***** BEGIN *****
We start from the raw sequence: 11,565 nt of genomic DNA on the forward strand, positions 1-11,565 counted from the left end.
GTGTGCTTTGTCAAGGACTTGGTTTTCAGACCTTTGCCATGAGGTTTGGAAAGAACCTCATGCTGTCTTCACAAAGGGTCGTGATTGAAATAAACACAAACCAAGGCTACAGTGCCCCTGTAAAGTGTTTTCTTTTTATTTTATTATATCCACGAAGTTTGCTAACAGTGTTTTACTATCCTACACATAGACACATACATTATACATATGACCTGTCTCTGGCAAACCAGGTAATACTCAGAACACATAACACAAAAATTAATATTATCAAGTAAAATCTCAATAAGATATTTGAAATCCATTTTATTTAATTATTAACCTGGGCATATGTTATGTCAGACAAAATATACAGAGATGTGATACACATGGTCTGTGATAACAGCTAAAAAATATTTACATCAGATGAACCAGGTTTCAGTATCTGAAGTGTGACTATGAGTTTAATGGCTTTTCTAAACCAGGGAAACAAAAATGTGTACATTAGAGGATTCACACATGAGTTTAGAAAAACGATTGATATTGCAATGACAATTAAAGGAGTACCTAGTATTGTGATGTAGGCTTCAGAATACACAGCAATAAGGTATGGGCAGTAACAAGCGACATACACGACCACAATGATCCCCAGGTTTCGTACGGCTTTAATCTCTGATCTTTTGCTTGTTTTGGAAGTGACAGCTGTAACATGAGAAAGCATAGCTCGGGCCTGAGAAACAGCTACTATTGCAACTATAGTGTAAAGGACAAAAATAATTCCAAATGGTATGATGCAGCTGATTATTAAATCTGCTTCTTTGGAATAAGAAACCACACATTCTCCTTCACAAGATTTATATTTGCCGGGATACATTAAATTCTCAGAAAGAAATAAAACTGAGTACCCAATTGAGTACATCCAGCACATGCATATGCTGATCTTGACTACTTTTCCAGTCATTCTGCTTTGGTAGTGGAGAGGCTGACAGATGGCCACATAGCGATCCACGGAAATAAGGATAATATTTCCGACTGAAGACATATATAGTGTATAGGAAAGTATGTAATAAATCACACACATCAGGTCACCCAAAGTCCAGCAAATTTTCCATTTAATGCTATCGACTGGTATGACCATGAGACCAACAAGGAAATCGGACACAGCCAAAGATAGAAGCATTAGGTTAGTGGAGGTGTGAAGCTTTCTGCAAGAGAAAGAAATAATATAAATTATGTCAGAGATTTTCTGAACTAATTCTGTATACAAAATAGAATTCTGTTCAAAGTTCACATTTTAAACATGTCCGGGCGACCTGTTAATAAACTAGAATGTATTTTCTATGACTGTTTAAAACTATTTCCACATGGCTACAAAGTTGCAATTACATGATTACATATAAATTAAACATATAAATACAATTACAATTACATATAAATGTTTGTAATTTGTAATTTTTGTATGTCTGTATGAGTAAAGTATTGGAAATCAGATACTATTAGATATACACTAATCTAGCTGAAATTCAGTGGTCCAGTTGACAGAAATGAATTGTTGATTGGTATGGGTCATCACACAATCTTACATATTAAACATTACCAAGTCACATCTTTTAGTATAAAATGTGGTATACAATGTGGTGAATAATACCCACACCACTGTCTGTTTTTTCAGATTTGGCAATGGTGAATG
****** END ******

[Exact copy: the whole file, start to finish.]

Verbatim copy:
We start from the raw sequence: 11,565 nt of genomic DNA on the forward strand, positions 1-11,565 counted from the left end.
GTGTGCTTTGTCAAGGACTTGGTTTTCAGACCTTTGCCATGAGGTTTGGAAAGAACCTCATGCTGTCTTCACAAAGGGTCGTGATTGAAATAAACACAAACCAAGGCTACAGTGCCCCTGTAAAGTGTTTTCTTTTTATTTTATTATATCCACGAAGTTTGCTAACAGTGTTTTACTATCCTACACATAGACACATACATTATACATATGACCTGTCTCTGGCAAACCAGGTAATACTCAGAACACATAACACAAAAATTAATATTATCAAGTAAAATCTCAATAAGATATTTGAAATCCATTTTATTTAATTATTAACCTGGGCATATGTTATGTCAGACAAAATATACAGAGATGTGATACACATGGTCTGTGATAACAGCTAAAAAATATTTACATCAGATGAACCAGGTTTCAGTATCTGAAGTGTGACTATGAGTTTAATGGCTTTTCTAAACCAGGGAAACAAAAATGTGTACATTAGAGGATTCACACATGAGTTTAGAAAAACGATTGATATTGCAATGACAATTAAAGGAGTACCTAGTATTGTGATGTAGGCTTCAGAATACACAGCAATAAGGTATGGGCAGTAACAAGCGACATACACGACCACAATGATCCCCAGGTTTCGTACGGCTTTAATCTCTGATCTTTTGCTTGTTTTGGAAGTGACAGCTGTAACATGAGAAAGCATAGCTCGGGCCTGAGAAACAGCTACTATTGCAACTATAGTGTAAAGGACAAAAATAATTCCAAATGGTATGATGCAGCTGATTATTAAATCTGCTTCTTTGGAATAAGAAACCACACATTCTCCTTCACAAGATTTATATTTGCCGGGATACATTAAATTCTCAGAAAGAAATAAAACTGAGTACCCAATTGAGTACATCCAGCACATGCATATGCTGATCTTGACTACTTTTCCAGTCATTCTGCTTTGGTAGTGGAGAGGCTGACAGATGGCCACATAGCGATCCACGGAAATAAGGATAATATTTCCGACTGAAGACATATATAGTGTATAGGAAAGTATGTAATAAATCACACACATCAGGTCACCCAAAGTCCAGCAAATTTTCCATTTAATGCTATCGACTGGTATGACCATGAGACCAACAAGGAAATCGGACACAGCCAAAGATAGAAGCATTAGGTTAGTGGAGGTGTGAAGCTTTCTGCAAGAGAAAGAAATAATATAAATTATGTCAGAGATTTTCTGAACTAATTCTGTATACAAAATAGAATTCTGTTCAAAGTTCACATTTTAAACATGTCCGGGCGACCTGTTAATAAACTAGAATGTATTTTCTATGACTGTTTAAAACTATTTCCACATGGCTACAAAGTTGCAATTACATGATTACATATAAATTAAACATATAAATACAATTACAATTACATATAAATGTTTGTAATTTGTAATTTTTGTATGTCTGTATGAGTAAAGTATTGGAAATCAGATACTATTAGATATACACTAATCTAGCTGAAATTCAGTGGTCCAGTTGACAGAAATGAATTGTTGATTGGTATGGGTCATCACACAATCTTACATATTAAACATTACCAAGTCACATCTTTTAGTATAAAATGTGGTATACAATGTGGTGAATAATACCCACACCACTGTCTGTTTTTTCAGATTTGGCAATGGTGAATG